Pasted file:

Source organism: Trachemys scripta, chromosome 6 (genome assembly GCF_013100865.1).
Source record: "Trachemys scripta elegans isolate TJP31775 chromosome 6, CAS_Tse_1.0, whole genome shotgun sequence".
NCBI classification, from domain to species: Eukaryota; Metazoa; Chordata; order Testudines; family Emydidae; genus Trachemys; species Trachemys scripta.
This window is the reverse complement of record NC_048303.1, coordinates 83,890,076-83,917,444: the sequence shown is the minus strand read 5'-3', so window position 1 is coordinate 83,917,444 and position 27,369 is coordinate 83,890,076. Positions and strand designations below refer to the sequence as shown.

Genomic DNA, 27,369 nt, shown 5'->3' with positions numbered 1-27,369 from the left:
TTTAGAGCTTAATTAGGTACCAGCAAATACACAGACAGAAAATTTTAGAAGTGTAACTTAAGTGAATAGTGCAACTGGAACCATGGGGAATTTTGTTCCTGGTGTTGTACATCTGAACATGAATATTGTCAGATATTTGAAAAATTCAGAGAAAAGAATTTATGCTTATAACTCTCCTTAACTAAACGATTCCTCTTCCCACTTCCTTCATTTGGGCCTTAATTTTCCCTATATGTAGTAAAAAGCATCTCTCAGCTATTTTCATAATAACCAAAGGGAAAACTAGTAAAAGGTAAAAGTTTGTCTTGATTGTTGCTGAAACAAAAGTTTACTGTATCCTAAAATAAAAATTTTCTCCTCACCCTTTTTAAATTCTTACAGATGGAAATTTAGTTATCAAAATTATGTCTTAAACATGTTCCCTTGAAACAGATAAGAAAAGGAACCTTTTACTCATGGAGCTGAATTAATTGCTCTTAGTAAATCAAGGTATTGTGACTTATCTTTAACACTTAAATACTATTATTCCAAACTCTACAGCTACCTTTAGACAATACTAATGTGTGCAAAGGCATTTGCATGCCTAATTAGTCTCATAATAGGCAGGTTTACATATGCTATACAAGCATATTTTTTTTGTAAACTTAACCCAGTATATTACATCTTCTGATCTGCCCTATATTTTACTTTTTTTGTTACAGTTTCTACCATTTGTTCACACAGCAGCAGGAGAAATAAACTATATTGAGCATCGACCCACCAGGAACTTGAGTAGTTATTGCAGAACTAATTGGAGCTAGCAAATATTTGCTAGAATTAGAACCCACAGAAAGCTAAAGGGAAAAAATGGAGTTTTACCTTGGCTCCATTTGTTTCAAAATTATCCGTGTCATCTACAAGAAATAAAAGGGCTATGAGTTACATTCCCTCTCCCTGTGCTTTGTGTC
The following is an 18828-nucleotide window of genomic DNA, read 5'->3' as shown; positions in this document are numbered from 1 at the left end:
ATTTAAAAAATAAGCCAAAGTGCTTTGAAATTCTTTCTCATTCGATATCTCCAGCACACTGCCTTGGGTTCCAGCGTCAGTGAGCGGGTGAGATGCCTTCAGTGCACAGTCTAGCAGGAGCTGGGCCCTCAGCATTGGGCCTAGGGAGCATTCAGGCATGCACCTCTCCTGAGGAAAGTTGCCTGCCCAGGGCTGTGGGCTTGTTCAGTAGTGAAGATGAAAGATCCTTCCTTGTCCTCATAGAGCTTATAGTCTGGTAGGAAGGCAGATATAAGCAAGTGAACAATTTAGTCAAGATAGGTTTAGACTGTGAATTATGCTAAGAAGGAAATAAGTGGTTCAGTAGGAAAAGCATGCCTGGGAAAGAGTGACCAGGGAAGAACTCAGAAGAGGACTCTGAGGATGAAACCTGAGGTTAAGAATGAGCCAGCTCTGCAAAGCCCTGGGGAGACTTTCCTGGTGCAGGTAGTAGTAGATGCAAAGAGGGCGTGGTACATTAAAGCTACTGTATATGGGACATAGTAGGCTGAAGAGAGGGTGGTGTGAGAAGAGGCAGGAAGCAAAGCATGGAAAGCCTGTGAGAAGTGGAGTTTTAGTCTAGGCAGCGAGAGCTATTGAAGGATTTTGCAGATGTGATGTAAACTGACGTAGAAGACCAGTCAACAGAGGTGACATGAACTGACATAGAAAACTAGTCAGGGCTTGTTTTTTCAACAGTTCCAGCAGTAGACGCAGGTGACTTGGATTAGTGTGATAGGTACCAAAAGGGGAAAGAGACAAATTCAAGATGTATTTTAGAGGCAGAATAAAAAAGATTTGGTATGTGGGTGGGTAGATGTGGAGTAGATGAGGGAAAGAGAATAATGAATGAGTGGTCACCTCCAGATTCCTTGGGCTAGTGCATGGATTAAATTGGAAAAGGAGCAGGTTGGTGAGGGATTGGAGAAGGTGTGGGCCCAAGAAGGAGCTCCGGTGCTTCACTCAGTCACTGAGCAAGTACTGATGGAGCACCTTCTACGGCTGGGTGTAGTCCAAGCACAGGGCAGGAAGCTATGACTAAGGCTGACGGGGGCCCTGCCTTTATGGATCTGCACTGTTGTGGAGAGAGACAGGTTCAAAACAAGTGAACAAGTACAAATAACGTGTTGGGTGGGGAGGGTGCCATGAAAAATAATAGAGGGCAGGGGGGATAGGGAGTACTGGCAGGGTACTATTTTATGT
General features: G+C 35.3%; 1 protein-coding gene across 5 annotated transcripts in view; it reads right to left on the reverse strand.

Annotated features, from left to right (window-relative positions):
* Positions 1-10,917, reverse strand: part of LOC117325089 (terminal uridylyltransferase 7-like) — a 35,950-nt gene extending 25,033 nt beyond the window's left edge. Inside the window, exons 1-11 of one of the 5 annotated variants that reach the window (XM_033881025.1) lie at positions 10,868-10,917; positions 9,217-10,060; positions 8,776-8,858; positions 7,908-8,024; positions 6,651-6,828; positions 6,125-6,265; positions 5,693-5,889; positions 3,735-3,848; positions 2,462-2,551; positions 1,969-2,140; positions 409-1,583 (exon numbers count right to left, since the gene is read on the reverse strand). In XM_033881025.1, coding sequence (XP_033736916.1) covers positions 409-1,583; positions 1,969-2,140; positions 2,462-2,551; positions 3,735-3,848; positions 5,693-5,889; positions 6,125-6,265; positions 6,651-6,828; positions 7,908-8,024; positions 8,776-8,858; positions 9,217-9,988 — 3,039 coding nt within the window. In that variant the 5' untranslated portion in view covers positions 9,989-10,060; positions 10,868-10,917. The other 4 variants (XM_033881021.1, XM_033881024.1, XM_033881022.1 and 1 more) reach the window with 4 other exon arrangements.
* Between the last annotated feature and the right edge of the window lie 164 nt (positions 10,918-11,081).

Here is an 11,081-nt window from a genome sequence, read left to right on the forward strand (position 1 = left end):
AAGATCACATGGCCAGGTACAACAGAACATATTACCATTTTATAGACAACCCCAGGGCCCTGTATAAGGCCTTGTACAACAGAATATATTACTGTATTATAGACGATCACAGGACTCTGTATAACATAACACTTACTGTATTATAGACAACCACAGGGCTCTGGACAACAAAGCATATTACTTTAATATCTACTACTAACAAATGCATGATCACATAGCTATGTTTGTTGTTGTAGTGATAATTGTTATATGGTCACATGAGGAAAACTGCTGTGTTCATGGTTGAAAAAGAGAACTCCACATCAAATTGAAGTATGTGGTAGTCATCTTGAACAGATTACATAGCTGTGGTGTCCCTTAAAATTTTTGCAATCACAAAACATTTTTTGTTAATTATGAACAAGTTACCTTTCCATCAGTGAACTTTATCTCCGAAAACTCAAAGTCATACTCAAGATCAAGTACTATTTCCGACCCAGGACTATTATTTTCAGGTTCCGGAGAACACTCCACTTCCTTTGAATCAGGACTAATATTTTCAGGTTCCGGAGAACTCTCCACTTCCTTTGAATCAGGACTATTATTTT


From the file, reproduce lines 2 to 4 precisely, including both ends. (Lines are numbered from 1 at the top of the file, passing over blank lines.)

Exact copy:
Source record: "Trachemys scripta elegans isolate TJP31775 chromosome 6, CAS_Tse_1.0, whole genome shotgun sequence".
NCBI classification, from domain to species: Eukaryota; Metazoa; Chordata; order Testudines; family Emydidae; genus Trachemys; species Trachemys scripta.
This window is the reverse complement of record NC_048303.1, coordinates 83,890,076-83,917,444: the sequence shown is the minus strand read 5'-3', so window position 1 is coordinate 83,917,444 and position 27,369 is coordinate 83,890,076. Positions and strand designations below refer to the sequence as shown.